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Roles of host mitochondria in the development of COVID-19 pathology
  • Kavya Srinivasan,
  • Ashutosh Pandey,
  • Sundararajan Venkatesh
Kavya Srinivasan
New York Institute of Technology
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Ashutosh Pandey
Rutgers New Jersey Medical School
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Sundararajan Venkatesh
Rutgers New Jersey Medical School
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Abstract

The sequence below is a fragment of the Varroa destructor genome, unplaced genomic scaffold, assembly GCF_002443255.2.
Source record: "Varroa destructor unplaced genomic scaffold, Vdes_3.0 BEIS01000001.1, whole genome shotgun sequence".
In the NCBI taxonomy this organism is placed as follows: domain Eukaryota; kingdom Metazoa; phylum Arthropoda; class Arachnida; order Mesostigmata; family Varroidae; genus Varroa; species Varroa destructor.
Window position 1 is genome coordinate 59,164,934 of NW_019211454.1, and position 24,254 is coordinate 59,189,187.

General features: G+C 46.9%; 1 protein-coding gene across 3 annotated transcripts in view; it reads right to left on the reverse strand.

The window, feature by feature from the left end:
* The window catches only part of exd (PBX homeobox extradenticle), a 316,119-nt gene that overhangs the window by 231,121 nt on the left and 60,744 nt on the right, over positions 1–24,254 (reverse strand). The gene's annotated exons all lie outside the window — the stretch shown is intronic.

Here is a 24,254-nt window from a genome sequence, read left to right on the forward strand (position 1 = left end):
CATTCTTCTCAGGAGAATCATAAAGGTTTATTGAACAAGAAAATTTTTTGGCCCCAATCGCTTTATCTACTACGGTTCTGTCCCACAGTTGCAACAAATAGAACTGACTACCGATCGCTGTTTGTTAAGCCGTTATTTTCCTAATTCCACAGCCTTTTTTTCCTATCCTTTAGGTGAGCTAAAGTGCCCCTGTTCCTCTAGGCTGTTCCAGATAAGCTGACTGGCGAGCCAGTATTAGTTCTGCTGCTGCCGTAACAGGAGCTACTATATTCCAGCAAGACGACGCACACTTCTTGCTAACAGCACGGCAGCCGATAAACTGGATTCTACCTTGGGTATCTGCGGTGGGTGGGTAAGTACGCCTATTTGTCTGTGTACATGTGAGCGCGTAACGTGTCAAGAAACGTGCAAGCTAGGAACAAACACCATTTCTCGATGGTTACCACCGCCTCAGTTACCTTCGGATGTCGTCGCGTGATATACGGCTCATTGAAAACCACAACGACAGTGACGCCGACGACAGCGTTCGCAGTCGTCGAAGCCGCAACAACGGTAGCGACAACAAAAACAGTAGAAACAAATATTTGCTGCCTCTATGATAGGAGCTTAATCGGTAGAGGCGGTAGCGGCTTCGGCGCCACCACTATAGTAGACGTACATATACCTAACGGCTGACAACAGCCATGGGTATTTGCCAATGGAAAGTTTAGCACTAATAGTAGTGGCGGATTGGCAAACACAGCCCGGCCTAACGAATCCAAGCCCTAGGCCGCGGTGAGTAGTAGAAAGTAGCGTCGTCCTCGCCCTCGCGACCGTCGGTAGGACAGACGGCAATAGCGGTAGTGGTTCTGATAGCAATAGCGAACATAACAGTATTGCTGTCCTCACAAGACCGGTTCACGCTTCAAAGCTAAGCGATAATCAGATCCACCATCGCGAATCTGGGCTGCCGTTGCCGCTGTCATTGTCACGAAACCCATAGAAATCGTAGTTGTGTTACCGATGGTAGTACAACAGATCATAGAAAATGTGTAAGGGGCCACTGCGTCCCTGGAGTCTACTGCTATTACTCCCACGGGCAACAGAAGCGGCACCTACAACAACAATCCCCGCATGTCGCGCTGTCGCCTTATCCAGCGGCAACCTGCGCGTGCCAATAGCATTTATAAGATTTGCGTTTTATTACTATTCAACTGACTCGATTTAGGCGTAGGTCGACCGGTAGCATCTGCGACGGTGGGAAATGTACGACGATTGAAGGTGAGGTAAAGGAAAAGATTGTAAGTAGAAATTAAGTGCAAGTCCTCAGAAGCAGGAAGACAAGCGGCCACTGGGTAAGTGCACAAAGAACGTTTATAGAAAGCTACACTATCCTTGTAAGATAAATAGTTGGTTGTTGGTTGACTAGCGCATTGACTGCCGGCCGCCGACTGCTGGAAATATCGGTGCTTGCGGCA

The recent emergence of Severe Acute Respiratory Syndrome-Corona Virus 2 (SARS-CoV-2) in late 2019 and its spread worldwide caused an acute pandemic of Coronavirus disease 19 (COVID-19). COVID-19 pathologies are currently under intense scrutiny as its outbreak led to immense and urgent changes worldwide. Although many theories have been introduced on how SARS-CoV-2 enters the host, the ACE-2 receptor is shown to be the primary mechanism of SARS-CoV-2 entry. However, the mechanism behind the establishment and pathology of infection is poorly understood. As recent studies show that host mitochondria play an essential role in virus-mediated innate immune response, in this review, we will discuss, in detail, the entry and progression of SARS-CoV-2 and how mitochondria play a role in the establishment of viral infection and the development of an immune response, whether it is beneficial or not. We will also review the possible treatments that could be used to prevent the surgency of COVID-19 infection with respect to the role of mitochondria. Understanding the mitochondria-mediated SARS-CoV-2 establishment may provide a unique mechanism and conceptual advancement in finding a novel treatment for COVID-19.